Why would publishers need to block such votes? Doing so can help them avoid problems with search engines that believe they are selling influence or are somehow involved in schemes deemed as unacceptable SEO practices. Source: searchengineland.com
There are two ways of applying the nofollow feature. Either you use the rel=”nofollow” tag on an individual link (therefore affecting the way robots see only that particular link), or you use the rel=”nofollow” META tag on a page (therefore affecting all the links from within that page).
Tags in general are of utmost importance when it comes to how robots interpret the content of your site. Alt tags are a must, particularly if you’re keen on using images or any other types of content that’s practically impossible to decipher when you’re an automatic program, not a human being.
To wrap up the crawling portion of this article, we recommend you read some data on how often Google is actually crawling your website.
Part 2. Indexing.
How do you check if your pages are indexed as often as possible? It’s quite simple. You visit google.com and type in “cache:yoursite.com/this-page”. This way, you’ll see the latest version of that webpage, which Google has indexed. For instance, here’s a printscreen of the image we found of our blog.
Everything would be great if the real image of the site, in the present, didn’t in fact look like this:
There’s a 3 day long gap between the two blog posts. As I am writing these lines, we’re on the 20th of August, which means that Google has failed to index the blog page in the last 4 days.
Log into Google Webmaster Tools (which is probably the best SEO software you can use for free) and check on your sitemap fragmentation. You may need to upload more than one sitemap if you have a large amount of content on your website and you want it all indexed.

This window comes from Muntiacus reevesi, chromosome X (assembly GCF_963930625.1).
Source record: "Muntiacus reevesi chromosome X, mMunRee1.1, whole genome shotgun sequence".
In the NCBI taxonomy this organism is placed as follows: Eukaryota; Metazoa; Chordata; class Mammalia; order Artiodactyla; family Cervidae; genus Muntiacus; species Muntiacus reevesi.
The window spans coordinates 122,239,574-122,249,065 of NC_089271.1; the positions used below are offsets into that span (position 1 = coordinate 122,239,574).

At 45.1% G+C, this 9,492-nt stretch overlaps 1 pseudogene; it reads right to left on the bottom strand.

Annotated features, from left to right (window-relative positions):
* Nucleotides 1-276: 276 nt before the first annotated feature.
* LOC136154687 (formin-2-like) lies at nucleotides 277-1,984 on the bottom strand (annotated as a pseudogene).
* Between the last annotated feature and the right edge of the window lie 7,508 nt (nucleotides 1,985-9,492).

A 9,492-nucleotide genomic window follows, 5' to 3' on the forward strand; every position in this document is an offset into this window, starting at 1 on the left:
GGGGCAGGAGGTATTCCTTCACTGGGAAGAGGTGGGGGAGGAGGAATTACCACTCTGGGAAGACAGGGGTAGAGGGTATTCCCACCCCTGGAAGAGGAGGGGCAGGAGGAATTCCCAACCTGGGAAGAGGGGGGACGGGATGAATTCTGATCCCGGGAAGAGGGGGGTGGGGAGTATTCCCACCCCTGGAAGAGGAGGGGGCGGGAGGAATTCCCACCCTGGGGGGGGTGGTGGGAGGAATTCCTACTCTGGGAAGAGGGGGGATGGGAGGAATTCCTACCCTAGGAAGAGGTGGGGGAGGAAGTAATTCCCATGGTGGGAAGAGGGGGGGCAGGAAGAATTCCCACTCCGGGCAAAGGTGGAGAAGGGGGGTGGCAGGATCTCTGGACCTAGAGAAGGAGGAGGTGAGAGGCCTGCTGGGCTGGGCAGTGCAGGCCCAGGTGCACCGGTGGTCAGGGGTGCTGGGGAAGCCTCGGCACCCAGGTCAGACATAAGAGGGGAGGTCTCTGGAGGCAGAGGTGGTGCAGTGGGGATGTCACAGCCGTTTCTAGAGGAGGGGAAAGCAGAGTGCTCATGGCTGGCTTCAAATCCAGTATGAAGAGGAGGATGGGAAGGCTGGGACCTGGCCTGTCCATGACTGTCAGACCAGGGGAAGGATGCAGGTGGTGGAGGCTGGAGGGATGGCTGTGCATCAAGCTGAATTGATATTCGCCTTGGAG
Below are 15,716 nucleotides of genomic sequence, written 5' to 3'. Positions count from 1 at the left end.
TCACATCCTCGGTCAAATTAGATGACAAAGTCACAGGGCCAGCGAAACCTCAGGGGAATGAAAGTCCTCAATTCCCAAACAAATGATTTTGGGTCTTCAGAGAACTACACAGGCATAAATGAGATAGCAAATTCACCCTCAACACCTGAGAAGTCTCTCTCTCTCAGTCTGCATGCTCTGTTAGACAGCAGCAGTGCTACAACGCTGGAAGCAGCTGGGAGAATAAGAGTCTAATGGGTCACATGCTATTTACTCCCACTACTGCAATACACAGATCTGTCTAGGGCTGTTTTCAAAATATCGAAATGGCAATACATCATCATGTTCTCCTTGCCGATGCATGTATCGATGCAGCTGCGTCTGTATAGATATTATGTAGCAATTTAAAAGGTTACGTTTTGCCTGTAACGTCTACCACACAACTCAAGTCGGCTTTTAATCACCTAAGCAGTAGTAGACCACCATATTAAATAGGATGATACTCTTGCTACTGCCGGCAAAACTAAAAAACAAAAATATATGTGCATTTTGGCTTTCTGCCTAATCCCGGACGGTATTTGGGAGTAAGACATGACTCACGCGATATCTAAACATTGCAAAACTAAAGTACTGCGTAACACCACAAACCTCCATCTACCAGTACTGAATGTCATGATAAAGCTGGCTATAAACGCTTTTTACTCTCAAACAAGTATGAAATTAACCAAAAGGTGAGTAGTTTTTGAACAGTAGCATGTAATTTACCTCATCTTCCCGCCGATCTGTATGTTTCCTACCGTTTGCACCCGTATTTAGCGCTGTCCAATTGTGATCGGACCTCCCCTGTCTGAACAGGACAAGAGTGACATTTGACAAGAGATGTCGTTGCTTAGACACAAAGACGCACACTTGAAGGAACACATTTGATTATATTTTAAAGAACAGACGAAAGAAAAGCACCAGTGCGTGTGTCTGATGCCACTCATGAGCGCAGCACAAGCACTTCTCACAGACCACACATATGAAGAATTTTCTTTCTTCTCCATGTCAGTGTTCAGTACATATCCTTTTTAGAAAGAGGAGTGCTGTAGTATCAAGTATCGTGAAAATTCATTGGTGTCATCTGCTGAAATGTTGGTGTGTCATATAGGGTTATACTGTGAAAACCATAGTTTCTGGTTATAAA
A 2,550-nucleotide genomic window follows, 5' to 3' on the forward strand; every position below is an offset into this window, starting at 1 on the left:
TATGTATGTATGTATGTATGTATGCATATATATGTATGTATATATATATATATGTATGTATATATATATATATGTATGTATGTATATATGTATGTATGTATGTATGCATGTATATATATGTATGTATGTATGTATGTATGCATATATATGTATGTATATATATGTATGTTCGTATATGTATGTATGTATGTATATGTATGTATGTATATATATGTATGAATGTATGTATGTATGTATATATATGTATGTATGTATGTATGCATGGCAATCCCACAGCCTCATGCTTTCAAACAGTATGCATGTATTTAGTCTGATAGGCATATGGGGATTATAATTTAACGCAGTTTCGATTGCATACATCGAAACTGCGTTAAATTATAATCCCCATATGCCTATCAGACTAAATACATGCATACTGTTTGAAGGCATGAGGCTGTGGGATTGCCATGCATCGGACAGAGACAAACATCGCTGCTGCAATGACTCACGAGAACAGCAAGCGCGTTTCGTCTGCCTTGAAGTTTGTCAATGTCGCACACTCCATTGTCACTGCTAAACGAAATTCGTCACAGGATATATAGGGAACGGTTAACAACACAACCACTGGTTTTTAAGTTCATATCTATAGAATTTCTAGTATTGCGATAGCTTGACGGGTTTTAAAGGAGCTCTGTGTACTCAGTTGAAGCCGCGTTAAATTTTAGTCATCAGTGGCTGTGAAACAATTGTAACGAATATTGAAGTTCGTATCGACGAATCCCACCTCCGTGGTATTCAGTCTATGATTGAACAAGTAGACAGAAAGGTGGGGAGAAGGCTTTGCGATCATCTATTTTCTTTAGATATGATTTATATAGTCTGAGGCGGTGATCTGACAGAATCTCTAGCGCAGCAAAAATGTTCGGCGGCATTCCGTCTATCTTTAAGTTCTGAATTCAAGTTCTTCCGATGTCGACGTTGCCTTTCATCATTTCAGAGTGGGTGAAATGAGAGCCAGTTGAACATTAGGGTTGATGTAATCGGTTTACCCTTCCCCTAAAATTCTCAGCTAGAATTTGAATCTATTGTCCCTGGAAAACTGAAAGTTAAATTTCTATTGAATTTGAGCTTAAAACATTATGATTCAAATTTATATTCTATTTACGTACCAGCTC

Checking on your index status is also possible from within Google Webmaster Tools. The number of indexed pages should grow continuously if you update your site frequently. If you start noticing robots are skipping some pages, you may have a problem.
Indexing your content is effective and simple with the help of the Fetch as Google feature, from the Google Webmaster Tools. You can add any page you want or a collection of pages, manually. If the status of the request is successful, you can submit your page to the index.
Image source: searchenginewatch.com
Part 3. Ranking
Google’s algorithms change so frequently that it’s puzzling for a website owner to understand how the search engine is ranking sites. The seo rank of a webpage is established by taking into account many factors, and many of them we’ve already mentioned in one of our previous posts. Ranking is also related to authorship, so it definitely would not hurt if you got yourself a Google Plus account and connected it to your website.
Ranking is all about keywords, the general health of your website, your sitemap, landing pages, internal and external linking and sometimes even activity on social media networks.
In other words, it all begins with a valid site structure. Once Google robots check into your site, they first read your robots.txt, and then they verify all your webpages, one by one. This is why it’s so important every page has title tags, meta descriptions and heading tags.
Simple changes can be performed after perfecting your site architecture and content, from your Google Webmaster Tools account; keywords can be added (naturally, of course) and results can be tracked using Google Analytics.
We’ll end this SEO article with a quote that testifies the significance of the three things we’ve chosen to present you today.
Search engine optimization can be boiled down to three core elements, or functions, in the current era of Google: crawling time (discovery), indexation time (which also includes filtering), and ranking time (algorithmic).
*Credit for the featured image: Tagxedo